Der Freischütz


Carl Maria von Weber’s opera Der Freyschütz (1820, now called Der Freischütz, literally, “The freeshooter” or “The marksman”) is in many respects the prototypical German romantic opera. It was apostrophized as the “first German national opera” even in the composer’s lifetime. Weber composed the opera in Dresden during the years 1817 to 1820; the jubilantly acclaimed premiere took place in Berlin on June 18, 1821, and established Weber’s German and international fame. The plot is based on a story from Das Gespensterbuch (The book of ghosts) by Johann August Apel and Friedrich Laun, a collection of folk tales and ghost stories that was published in 1810. The culminating point of the opera is the famous Wolf's Glen scene, in which all sorts of supernatural apparitions accompany the nightly casting of magic bullets by the young hunter Max, who hopes with their aid to prevail in a shooting competition with a rival. In 1851, Weber’s widow presented the autograph of the score to the Prussian king, Friedrich Wilhelm IV, who gave it to what was then the Royal Library (now the Berlin State Library). By purchasing the Weber collection of Friedrich Wilhelm Jähns in 1881, containing much of the estate of Weber that previously was in family custody, the Berlin State Library has come to possess the most extensive and important collection of source material by and about Carl Maria von Weber.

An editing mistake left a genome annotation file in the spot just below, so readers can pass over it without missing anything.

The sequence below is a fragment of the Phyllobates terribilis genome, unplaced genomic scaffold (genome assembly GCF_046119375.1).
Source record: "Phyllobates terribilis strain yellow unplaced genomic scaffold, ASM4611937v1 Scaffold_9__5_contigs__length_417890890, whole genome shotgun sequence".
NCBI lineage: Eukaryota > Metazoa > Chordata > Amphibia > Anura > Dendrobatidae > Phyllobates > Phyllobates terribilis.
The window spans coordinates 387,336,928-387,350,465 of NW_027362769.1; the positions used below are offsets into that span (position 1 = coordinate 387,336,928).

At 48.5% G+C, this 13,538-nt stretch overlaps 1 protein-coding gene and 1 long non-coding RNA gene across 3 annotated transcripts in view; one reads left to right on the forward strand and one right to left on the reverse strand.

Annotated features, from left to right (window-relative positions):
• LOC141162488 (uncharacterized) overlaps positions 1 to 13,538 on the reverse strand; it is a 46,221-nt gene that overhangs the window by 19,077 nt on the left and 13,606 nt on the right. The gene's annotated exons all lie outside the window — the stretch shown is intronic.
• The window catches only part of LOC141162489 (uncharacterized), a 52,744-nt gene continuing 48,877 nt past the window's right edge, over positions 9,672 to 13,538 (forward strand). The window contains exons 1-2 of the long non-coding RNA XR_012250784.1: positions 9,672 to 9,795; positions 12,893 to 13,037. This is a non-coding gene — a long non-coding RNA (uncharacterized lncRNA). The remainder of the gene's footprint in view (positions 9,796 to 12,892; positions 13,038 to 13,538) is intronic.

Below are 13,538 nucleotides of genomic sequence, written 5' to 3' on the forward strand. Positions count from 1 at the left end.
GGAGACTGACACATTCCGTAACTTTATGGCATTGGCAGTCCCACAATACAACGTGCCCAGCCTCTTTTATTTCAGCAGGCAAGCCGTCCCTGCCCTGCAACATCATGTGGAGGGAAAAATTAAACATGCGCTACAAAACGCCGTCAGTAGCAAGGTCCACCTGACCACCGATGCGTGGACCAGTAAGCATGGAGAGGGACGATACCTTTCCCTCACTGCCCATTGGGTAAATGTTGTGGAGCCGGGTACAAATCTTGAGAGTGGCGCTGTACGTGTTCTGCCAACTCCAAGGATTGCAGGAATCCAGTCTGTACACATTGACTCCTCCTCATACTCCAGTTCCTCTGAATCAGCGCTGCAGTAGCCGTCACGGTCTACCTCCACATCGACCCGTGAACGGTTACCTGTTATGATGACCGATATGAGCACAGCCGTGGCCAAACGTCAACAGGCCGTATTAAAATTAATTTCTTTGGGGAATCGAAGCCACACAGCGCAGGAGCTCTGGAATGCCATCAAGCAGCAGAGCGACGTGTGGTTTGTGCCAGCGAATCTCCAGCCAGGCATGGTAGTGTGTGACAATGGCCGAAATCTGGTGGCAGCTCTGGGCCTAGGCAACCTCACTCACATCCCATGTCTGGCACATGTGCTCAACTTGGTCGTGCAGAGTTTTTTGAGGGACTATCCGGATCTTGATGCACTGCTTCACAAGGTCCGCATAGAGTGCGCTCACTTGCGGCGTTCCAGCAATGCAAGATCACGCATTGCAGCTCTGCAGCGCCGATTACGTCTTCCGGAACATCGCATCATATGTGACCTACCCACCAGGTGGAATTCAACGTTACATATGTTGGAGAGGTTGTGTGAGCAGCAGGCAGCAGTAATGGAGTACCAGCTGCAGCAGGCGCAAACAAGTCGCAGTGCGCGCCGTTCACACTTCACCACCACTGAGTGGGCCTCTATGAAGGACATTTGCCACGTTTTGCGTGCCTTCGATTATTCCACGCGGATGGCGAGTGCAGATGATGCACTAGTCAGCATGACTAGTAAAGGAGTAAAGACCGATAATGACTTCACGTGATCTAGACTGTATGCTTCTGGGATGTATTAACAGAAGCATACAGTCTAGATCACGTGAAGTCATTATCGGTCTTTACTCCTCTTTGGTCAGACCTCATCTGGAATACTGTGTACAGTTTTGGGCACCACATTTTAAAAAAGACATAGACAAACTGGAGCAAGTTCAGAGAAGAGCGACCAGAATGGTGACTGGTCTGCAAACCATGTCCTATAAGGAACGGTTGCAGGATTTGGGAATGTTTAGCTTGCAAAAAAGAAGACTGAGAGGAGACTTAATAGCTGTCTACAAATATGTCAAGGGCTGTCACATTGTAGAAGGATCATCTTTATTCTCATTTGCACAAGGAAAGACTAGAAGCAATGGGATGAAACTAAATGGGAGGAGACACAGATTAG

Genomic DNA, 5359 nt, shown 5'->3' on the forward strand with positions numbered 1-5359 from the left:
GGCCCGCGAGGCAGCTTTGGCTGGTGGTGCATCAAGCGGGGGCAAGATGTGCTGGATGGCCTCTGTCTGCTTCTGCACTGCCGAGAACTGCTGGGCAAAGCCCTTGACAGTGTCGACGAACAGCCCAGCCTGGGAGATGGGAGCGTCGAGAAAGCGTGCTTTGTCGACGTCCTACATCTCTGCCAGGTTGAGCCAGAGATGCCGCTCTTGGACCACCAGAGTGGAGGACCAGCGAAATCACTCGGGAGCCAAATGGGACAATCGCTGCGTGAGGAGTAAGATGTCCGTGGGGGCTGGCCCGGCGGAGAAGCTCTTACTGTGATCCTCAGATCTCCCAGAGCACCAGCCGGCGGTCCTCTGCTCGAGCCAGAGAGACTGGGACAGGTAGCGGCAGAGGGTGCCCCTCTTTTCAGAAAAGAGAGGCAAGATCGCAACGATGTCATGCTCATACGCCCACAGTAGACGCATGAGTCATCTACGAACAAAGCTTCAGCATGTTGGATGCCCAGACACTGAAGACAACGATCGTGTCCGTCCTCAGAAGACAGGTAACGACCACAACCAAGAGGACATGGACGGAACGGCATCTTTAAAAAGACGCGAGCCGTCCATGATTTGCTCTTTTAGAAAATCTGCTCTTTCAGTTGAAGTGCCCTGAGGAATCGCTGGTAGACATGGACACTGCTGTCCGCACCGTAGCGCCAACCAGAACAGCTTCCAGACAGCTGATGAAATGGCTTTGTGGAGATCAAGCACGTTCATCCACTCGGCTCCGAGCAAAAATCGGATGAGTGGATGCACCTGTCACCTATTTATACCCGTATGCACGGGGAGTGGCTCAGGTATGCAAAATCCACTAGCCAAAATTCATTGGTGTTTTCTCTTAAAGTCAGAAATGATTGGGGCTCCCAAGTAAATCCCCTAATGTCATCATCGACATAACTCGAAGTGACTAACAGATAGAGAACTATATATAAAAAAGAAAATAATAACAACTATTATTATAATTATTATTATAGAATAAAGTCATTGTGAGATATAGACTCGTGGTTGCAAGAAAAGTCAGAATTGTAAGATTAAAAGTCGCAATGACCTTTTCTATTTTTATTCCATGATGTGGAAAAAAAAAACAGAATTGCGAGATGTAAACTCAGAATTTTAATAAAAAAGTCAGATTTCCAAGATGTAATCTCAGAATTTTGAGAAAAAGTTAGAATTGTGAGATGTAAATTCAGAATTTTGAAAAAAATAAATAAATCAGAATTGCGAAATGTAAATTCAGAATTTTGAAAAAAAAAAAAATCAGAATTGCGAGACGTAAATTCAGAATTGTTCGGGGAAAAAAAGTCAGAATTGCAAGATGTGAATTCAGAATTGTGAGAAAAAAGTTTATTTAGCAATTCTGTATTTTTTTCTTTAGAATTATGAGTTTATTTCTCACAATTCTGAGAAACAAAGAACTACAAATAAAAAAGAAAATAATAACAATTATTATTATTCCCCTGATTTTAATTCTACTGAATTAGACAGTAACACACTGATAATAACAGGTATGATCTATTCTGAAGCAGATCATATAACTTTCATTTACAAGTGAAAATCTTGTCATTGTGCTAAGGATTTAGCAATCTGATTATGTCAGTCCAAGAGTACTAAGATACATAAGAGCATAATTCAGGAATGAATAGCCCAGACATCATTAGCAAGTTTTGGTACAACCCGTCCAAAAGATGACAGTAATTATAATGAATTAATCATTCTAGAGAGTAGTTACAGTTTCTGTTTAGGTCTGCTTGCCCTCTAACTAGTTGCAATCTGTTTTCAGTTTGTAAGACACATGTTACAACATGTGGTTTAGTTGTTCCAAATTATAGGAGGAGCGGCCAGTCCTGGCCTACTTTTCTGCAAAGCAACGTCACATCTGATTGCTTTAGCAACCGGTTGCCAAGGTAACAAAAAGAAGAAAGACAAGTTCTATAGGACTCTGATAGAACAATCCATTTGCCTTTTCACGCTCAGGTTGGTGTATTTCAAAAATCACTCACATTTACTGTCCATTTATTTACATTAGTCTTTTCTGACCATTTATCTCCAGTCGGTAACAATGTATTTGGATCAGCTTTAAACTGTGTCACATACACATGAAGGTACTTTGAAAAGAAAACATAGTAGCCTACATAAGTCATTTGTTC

Last updated: July 8, 2015